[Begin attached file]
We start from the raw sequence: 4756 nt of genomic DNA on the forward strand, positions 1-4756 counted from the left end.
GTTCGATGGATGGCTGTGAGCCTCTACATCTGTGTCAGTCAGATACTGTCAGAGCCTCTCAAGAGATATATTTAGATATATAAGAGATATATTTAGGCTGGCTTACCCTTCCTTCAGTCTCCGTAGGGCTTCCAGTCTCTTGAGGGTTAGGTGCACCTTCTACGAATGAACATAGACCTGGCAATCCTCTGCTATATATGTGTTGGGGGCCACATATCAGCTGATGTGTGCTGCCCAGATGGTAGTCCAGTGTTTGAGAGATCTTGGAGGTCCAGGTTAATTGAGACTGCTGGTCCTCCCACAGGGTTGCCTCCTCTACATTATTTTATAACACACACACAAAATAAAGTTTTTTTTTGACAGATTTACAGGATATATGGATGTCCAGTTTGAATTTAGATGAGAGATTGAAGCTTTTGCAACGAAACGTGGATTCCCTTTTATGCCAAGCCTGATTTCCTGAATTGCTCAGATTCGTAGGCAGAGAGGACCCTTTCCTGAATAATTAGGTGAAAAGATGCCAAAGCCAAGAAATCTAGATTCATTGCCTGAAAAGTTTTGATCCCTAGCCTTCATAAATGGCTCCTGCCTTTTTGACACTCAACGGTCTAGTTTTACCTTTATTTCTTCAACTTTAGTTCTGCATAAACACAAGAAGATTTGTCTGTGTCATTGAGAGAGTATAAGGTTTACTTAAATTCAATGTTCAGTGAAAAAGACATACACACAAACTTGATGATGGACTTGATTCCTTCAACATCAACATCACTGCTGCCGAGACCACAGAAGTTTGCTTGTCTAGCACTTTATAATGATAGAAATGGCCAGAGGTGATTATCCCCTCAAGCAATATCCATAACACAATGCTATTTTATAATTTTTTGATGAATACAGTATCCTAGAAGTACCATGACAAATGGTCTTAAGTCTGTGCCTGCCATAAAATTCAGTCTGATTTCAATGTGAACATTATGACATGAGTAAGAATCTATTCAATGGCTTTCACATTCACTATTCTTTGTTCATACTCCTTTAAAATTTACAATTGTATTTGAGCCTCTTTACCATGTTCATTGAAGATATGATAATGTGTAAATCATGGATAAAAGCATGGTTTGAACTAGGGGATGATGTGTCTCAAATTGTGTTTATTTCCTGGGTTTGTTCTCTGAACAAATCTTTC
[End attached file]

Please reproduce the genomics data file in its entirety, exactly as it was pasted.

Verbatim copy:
We start from the raw sequence: 4756 nt of genomic DNA on the forward strand, positions 1-4756 counted from the left end.
GTTCGATGGATGGCTGTGAGCCTCTACATCTGTGTCAGTCAGATACTGTCAGAGCCTCTCAAGAGATATATTTAGATATATAAGAGATATATTTAGGCTGGCTTACCCTTCCTTCAGTCTCCGTAGGGCTTCCAGTCTCTTGAGGGTTAGGTGCACCTTCTACGAATGAACATAGACCTGGCAATCCTCTGCTATATATGTGTTGGGGGCCACATATCAGCTGATGTGTGCTGCCCAGATGGTAGTCCAGTGTTTGAGAGATCTTGGAGGTCCAGGTTAATTGAGACTGCTGGTCCTCCCACAGGGTTGCCTCCTCTACATTATTTTATAACACACACACAAAATAAAGTTTTTTTTTGACAGATTTACAGGATATATGGATGTCCAGTTTGAATTTAGATGAGAGATTGAAGCTTTTGCAACGAAACGTGGATTCCCTTTTATGCCAAGCCTGATTTCCTGAATTGCTCAGATTCGTAGGCAGAGAGGACCCTTTCCTGAATAATTAGGTGAAAAGATGCCAAAGCCAAGAAATCTAGATTCATTGCCTGAAAAGTTTTGATCCCTAGCCTTCATAAATGGCTCCTGCCTTTTTGACACTCAACGGTCTAGTTTTACCTTTATTTCTTCAACTTTAGTTCTGCATAAACACAAGAAGATTTGTCTGTGTCATTGAGAGAGTATAAGGTTTACTTAAATTCAATGTTCAGTGAAAAAGACATACACACAAACTTGATGATGGACTTGATTCCTTCAACATCAACATCACTGCTGCCGAGACCACAGAAGTTTGCTTGTCTAGCACTTTATAATGATAGAAATGGCCAGAGGTGATTATCCCCTCAAGCAATATCCATAACACAATGCTATTTTATAATTTTTTGATGAATACAGTATCCTAGAAGTACCATGACAAATGGTCTTAAGTCTGTGCCTGCCATAAAATTCAGTCTGATTTCAATGTGAACATTATGACATGAGTAAGAATCTATTCAATGGCTTTCACATTCACTATTCTTTGTTCATACTCCTTTAAAATTTACAATTGTATTTGAGCCTCTTTACCATGTTCATTGAAGATATGATAATGTGTAAATCATGGATAAAAGCATGGTTTGAACTAGGGGATGATGTGTCTCAAATTGTGTTTATTTCCTGGGTTTGTTCTCTGAACAAATCTTTC